Hyypia was a great reader of the game, despite not being blessed with the greatest pace. He also towered over most and was dominant in the air. All of which could easily be said of Matip, who also seems to share the same quiet confidence of the Finn.

Sky Germany’s Kristian Sommer said this to the ECHO after it was announced that Matip had agreed to join the Reds back in February: “He will need to get used to the ‘kick and rush’ aspect of the English game, as his major weakness used to be that he is not the quickest, but he always made that up because of his excellent positional play.”

Matip has hardly come from nowhere as Hyypia did – Schalke are a well-known team in Europe and as previously mentioned have been regulars in European competition. But that, in essence, is testament to Matip’s ability and makes the fact that Liverpool signed him on a free all the more impressive.

GER, 1. FBL, FC Schalke 04 vs 1. FC Nuernberg

So where has it all gone right for Matip?

After too long watching the up and down performances of an on-edge Martin Skrtel, Matip’s calmness and comfort with the ball has won him early admirers, but there is an iron fist in the velvet glove, too. Matip has used his body strength to good effect and isn’t scared of the rough stuff when it comes to ensuring he wins his battles.

He possesses a great aerial threat, with his height and his ability to leap, and has been close on several occasions to getting his first goal in a red shirt. You imagine it won’t be long before he gets off the mark – that’s if anybody can actually beat the first man from a corner.

However, it is definitely worth returning to the quality he possesses on the ball. He isn’t afraid to carry the ball out of defence, something we haven’t seen done well since the early days of Daniel Agger. He can pick a pass as well and is constantly looking for a through ball to start an attack.

His stats are testament to this. He’s currently averaging 56.7 passes per game – the fifth best in the Liverpool squad – with a success rate of 87.6 per cent. Not to mention his 3.7 long balls per game, a signal of the intent he shows to get the team on the front foot.

He’s slightly unorthodox, though much less so than Mamadou Sakho, whose absence has become much less of an issue following Matip’s early showings.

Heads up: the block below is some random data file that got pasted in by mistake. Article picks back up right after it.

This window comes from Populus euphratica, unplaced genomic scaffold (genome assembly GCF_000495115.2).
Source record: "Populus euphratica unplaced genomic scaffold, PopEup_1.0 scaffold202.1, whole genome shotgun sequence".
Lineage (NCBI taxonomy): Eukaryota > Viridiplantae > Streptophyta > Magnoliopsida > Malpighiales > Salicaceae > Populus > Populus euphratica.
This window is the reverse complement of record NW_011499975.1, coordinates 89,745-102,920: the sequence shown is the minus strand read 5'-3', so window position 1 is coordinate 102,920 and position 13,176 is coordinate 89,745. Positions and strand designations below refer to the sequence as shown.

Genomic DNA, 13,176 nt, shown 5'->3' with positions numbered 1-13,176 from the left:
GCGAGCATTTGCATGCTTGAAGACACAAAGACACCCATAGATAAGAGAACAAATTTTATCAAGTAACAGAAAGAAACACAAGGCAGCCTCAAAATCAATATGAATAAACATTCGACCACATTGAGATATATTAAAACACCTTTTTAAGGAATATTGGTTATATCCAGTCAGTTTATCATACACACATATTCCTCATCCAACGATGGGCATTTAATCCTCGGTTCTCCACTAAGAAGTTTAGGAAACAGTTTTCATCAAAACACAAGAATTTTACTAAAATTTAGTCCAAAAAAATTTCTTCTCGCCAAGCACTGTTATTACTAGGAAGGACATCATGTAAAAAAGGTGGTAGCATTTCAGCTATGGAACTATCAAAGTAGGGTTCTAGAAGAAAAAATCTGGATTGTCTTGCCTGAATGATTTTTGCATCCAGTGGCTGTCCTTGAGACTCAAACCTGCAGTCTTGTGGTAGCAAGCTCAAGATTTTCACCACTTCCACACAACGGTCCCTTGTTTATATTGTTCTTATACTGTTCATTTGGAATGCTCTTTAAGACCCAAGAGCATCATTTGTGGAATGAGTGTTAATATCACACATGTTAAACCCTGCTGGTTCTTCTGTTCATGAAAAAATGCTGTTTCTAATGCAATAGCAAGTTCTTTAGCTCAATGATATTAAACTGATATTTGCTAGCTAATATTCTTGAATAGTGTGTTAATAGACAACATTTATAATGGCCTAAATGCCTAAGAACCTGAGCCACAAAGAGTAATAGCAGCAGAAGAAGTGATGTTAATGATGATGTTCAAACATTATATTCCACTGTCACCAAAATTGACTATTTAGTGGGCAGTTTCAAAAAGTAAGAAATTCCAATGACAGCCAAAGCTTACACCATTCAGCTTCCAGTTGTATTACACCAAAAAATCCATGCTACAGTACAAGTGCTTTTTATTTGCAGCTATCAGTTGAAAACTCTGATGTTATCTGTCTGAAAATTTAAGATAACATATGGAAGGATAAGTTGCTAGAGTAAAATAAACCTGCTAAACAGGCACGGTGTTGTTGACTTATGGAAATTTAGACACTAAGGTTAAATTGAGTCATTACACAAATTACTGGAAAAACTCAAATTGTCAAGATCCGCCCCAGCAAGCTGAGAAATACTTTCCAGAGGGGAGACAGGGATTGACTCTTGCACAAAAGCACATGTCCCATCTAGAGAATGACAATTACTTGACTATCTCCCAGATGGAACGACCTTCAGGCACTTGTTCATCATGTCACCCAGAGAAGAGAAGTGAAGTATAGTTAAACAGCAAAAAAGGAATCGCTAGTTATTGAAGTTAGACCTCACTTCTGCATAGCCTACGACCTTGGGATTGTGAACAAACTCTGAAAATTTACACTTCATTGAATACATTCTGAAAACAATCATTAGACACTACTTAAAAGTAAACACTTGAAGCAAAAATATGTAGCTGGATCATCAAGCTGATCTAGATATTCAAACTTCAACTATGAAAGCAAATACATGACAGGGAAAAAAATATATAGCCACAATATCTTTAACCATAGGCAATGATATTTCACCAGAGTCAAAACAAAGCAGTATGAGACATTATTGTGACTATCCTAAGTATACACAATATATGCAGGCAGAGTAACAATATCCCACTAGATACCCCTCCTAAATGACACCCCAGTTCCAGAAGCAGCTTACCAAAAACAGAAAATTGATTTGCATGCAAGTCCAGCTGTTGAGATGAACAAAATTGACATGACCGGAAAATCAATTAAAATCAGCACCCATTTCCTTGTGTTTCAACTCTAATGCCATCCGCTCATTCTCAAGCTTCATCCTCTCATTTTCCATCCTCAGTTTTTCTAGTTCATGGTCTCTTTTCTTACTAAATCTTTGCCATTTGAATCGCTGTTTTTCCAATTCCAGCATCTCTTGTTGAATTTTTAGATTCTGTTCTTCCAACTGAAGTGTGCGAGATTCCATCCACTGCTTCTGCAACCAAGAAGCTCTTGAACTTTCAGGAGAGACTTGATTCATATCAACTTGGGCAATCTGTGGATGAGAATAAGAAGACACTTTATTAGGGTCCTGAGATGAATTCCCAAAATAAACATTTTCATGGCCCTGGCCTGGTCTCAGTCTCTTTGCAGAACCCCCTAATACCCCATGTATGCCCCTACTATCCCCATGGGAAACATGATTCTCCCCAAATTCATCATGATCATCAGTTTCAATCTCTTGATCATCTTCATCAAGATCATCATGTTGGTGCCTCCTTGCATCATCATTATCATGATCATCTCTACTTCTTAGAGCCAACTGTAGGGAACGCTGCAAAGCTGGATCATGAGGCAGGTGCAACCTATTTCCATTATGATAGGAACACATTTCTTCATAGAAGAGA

Not too much fuss has been made over his decision to avoid the African Cup of Nations but already that looks a huge boost.

Matip’s positivity, in terms of trying to push the team up the pitch, has already become an important asset and another weapon the Reds can use to cut teams open.

LIVERPOOL, ENGLAND - Monday, October 17, 2016: Liverpool's Joel Matip in action against Manchester United during the FA Premier League match at Anfield. (Pic by David Rawcliffe/Propaganda)

Against Manchester United, he dealt with the threat of Ibrahimovic and the long balls from Jose Mourinho’s defensively-obsessed side well. He rarely allowed the Swedish striker to get a clean touch of the ball and seemed to be on top in battling for the ball.

It was the same at Chelsea. Playing against Costa isn’t for the weak-minded. Everybody knows the quality, in terms of footballing ability as well as shithousery, that the Chelsea striker possesses but Matip paid him no attention. He just wasn’t arsed with anything but winning the ball and winning the match.

In fact, prior to that game, he told The Telegraph: “If an opponent tries to talk to me during the game, really, I don’t give a fuck. They can say what they want.”

Even in the case of the self-lusting Ibrahimovic, he said beforehand: “You cannot always look on one player. You can’t think ‘he is the big famous guy’. The other players are good too so you have to defend against them all.”

He just gets the job done.

In an interview with Sky Sports last year, German reporter Torben Hoffmann said: “He is a good defender. He’s young and will make the next step under Jürgen Klopp.

“He’s not currently at the level of the best defenders in Germany. But after these top guys he’s in the next group. The big point is Jürgen has known him for five or six years, has played a lot against Schalke, and knows his strengths.”

The big point: Jürgen knows him. So far that knowledge looks to have fed an excellent decision to sign him and now another one to start him.

LONDON, ENGLAND - Friday, September 16, 2016: Liverpool's Joel Matip in action against Chelsea's Diego Costa during the FA Premier League match at Stamford Bridge. (Pic by David Rawcliffe/Propaganda)

At 25, and with further experience of England and greater understanding with team-mates to come, you suspect he will only get better.

What price Joel Matip then? What price Joel Matip now? October is no time for big statements but continue like this and Matip could be the bargain buy of the season.